The Execution
Even though most Chess players would be disgusted by the thought of it, Chess might arguably be improved by introducing a more challenging execution. Right now even Blitz Chess's execution isn't fast enough to keep your mind busy :).
On the other hand Chess doesn't seem to have any problem at keeping the player's mind busy. As we have seen, the main problems are frustration and a goal that isn't always worth the journey.


  1. Interesting start, but I'm waiting to see where this series ultimately goes.

    One thing to add: Chess appeals to a very specific demographic of people. That includes those who don't play the "games" many of us do who read these kinds of blogs. I think its clear that video games are supposed to be intellectually stimulating. That's why video gamers are usually nerds. On the other hand, athletes call their games Sports, which is why (at least stereotypically) we don't expect those kinds of people to necessarily love video games. One is a game primarily for the mind, the other a game primarily for the body. That's not the suggest in any way that both don't use both. It's just a way of saying that the different kinds of games appeal to different kinds of people based on the kinds of stimulation they like.

    Games as simulations ...maybe you can do another piece on this? I read one you posted a while back, but I think this is worth reconsidering. I think simulation gaming is a genre but that not all games need a compelling simulation. I'm not sure though.

  2. I think simulation gaming is a genre but that not all games need a compelling simulation. I'm not sure though.

    I agree with this. I don't think I said anywhere that all good games have a strong simulation. That would not true at all.

    However, almost all games have some kind of simulation background. Even Tetris profits from the fact that it makes sense to us that blocks stop going down when they hit something.

    Hell, even Poker has a tiny simulation background left when you look at the cards and which cards are best.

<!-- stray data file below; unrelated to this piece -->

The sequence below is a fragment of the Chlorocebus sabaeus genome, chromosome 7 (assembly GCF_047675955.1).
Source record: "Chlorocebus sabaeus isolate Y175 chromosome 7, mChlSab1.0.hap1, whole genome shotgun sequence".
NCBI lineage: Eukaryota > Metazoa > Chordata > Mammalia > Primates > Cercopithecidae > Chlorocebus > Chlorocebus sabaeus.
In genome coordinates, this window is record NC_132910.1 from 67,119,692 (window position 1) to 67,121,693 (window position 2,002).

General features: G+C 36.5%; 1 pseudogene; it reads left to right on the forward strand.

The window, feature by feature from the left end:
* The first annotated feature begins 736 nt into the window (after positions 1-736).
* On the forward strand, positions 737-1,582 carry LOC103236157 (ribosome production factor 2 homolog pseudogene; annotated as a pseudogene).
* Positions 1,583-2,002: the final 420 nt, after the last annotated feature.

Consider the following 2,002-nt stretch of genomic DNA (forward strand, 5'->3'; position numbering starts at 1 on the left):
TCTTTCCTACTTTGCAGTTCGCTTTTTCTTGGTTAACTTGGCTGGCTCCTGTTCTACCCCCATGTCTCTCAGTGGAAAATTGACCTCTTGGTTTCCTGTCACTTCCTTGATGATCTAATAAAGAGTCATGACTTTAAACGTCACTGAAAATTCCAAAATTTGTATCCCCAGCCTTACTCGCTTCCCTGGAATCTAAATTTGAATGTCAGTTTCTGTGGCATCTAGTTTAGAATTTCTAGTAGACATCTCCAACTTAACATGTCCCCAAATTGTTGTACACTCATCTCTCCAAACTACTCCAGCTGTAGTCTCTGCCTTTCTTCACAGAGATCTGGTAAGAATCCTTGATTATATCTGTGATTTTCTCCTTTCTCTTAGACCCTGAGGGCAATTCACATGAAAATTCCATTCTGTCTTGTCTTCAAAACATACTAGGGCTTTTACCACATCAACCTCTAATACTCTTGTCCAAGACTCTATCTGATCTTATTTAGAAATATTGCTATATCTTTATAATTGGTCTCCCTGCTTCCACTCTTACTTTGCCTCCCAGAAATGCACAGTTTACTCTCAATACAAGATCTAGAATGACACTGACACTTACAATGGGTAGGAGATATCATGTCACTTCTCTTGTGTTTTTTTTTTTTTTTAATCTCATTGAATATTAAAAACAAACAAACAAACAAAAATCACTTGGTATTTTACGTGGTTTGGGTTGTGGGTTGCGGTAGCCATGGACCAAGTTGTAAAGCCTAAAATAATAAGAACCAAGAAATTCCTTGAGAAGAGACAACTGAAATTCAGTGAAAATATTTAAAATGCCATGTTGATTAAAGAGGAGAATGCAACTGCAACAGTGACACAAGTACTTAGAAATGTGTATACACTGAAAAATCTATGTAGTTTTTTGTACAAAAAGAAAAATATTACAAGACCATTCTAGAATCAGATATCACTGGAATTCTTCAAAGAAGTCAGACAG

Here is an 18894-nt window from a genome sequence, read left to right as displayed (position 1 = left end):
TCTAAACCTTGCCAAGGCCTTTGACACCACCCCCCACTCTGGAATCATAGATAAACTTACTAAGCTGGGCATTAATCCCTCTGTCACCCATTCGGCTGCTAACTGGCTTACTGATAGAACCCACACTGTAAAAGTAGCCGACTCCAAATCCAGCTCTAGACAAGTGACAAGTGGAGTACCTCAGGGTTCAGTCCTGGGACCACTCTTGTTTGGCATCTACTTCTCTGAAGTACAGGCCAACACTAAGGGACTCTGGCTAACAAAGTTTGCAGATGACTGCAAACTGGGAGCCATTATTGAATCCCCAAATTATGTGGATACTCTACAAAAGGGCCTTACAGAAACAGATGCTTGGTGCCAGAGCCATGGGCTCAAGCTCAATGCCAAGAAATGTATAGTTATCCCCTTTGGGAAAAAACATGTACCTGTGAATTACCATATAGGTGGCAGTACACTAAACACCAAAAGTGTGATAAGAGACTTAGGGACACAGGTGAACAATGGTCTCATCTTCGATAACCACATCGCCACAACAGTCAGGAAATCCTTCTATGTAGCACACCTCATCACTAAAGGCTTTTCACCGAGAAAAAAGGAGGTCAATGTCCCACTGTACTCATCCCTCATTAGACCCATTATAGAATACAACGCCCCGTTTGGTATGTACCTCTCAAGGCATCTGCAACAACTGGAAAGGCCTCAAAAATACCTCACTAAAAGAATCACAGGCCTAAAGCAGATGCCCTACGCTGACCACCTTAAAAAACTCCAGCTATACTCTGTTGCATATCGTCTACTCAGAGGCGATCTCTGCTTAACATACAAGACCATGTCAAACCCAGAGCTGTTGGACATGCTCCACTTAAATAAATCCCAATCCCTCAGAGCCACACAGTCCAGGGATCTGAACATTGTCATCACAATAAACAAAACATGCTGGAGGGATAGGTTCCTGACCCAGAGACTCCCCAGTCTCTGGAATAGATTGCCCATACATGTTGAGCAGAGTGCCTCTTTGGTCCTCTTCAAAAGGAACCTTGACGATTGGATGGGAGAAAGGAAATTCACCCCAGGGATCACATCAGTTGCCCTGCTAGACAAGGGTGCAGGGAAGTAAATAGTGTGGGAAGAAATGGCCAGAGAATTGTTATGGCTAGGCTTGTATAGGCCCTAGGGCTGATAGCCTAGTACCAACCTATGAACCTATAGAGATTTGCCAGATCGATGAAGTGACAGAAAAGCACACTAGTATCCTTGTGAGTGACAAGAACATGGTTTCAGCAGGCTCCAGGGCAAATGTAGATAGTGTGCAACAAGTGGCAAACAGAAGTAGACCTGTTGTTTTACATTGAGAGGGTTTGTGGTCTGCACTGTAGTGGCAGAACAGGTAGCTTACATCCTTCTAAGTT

3. This is an interesting series of posts, but I'm not quite getting the goal/journey part of this one.

    The entire point of chess is that it's fun to play. I.e., the "journey" is supposed to be enjoyable. And if chess is fun, then why does it matter whether it increases your social standing?

    Also, there's no shame in losing a game of chess. And even if there were, then every game played with other people has the same issue. How is that a flaw?

    On the simulation issue, I agree with Doone. Some games simulate something, but not all do (abstract strategy games don't, for example). So I don't think simulation is an essential element of a game like rules and goals are.

    Great series of posts, by the way.

  4. I do not see chess as social; it is a zero-sum PvP game.

    For example, take bridge. You are bonding with your partner. In fact, better bridge players are trying to, within the rules work better together . Whereas if I am so frustrated/angry/ashamed I lost to my opponent is going to spend 20 hours polishing my Caro-Kann or Smith-Morra , I see that more as competitive than social.

    I.e., I can not see wanting to play chess on a first date with someone I "wanted to get to know better"

  5. Hagu, when I say 'social' I mean interaction with other players. In this context cheating or deceiving someone is social.

    Whether the social experience is an enjoyable one certainly depends on the player. The are people who like to play chess against each other. They enjoy the company even if eventually one of them loses.

    Not everybody has a big problem with losing ;)